Another thing that also was not destined to last in the first place is the charter rate reduction on the Asia-North Europe tradelane. One step backward, two steps forward just to create some fuss and stay at the same dead point.. The new surcharge of $2,000 per 40ft introduced by Maersk has broken all the intentions to cap the carrier rates increase into pieces. New players have to join the club of those who decided to charter or commission the chartering of additional container shipping capacity on their own. 

If one thought that a possible alternative way out of the clownery above is by air, they would have to reconsider. Freight rates from Bangladesh have almost doubled in the past month, with rates to the US now at about $12 per kg, to Europe $5 per kg, and $4.25 to the Far East. The scapegoat is, as usual, the increased demand that outruns capacity. In addition, aircraft were flying without at least 20% of their shipments, due to a failure to hand over cargo in time. It will only get worse because with the holidays looming in the distance shippers will try to move inventory in an already constricted capacity market. Companies that still have the resources to launch the new survives do so – JD.com introduced an air cargo service between China and the UK, its first regular freighter offering to Europe.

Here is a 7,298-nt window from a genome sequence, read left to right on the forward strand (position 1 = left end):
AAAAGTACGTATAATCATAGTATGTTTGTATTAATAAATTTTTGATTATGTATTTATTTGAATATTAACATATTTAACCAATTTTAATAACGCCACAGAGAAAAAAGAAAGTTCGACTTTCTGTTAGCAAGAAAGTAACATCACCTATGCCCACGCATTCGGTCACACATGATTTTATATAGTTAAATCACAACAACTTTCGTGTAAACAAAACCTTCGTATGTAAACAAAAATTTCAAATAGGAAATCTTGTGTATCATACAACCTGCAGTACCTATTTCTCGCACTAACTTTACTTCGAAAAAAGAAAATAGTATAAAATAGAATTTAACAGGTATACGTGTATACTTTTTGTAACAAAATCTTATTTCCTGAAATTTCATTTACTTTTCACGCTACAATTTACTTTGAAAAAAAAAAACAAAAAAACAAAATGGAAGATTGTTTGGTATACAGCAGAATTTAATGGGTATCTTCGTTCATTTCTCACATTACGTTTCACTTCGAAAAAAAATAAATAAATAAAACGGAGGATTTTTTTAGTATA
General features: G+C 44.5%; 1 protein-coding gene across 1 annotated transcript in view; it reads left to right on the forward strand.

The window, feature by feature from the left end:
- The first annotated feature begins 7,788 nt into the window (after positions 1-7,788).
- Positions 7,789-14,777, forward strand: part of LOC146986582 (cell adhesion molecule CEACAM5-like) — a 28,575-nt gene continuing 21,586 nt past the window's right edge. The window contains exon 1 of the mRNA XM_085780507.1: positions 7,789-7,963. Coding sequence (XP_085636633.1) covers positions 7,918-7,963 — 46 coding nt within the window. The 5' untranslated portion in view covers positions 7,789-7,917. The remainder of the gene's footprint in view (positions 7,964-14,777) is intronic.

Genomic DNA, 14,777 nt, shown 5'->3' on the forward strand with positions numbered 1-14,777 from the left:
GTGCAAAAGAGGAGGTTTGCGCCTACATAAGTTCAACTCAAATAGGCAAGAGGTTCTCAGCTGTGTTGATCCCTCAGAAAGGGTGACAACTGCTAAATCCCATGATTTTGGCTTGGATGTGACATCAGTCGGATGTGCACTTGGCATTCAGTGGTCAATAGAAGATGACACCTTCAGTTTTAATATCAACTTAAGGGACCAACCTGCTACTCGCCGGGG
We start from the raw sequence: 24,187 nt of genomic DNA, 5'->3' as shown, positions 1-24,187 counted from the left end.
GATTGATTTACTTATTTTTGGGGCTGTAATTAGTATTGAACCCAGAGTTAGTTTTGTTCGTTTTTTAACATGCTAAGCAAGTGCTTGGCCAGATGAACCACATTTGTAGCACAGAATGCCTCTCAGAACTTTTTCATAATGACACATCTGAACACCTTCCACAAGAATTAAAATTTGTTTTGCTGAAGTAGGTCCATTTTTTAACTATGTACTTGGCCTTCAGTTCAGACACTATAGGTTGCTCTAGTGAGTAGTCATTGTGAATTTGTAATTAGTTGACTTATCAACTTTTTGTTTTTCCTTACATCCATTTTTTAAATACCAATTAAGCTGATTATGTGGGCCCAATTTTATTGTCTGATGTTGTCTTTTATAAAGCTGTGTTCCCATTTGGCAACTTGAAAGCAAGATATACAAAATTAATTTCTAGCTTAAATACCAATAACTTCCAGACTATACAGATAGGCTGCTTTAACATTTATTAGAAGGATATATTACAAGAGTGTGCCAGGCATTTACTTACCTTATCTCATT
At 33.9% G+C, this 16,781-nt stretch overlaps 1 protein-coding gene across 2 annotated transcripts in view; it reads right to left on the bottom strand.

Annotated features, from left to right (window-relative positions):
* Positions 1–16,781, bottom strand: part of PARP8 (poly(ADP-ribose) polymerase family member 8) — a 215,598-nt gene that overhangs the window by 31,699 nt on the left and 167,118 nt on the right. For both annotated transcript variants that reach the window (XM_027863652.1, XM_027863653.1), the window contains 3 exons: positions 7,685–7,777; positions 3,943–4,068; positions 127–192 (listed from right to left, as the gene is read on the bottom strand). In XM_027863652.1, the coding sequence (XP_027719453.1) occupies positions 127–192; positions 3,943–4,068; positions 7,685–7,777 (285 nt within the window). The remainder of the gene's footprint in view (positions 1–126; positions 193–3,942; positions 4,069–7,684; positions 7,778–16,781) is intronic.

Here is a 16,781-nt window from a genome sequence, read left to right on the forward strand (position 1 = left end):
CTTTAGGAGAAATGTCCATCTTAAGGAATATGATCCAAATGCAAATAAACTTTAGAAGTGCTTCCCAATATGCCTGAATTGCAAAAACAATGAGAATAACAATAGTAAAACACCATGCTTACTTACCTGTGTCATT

Flash warning: more congestion is on the way. Although some companies are starting to move goods from Bangladesh by feeder vessel into Colombo and from there either flying it to its destination or using trucks from India, they are still afraid of the COVID outbreaks. The crisis stretches from Asia to the US where there are 38 container ships waiting to enter the Californian ports, equating to a total of 228,955TEU. The unprecedented situation leaves experts torn. Some believe that things will slightly improve because the current case is caused by the increased time taken by containers to complete their voyages, and this will luckily abate. The majority of the expert sorority claims that the end is nowhere near and targets Chinese Lunar New Year 2023 as a possible point for relief.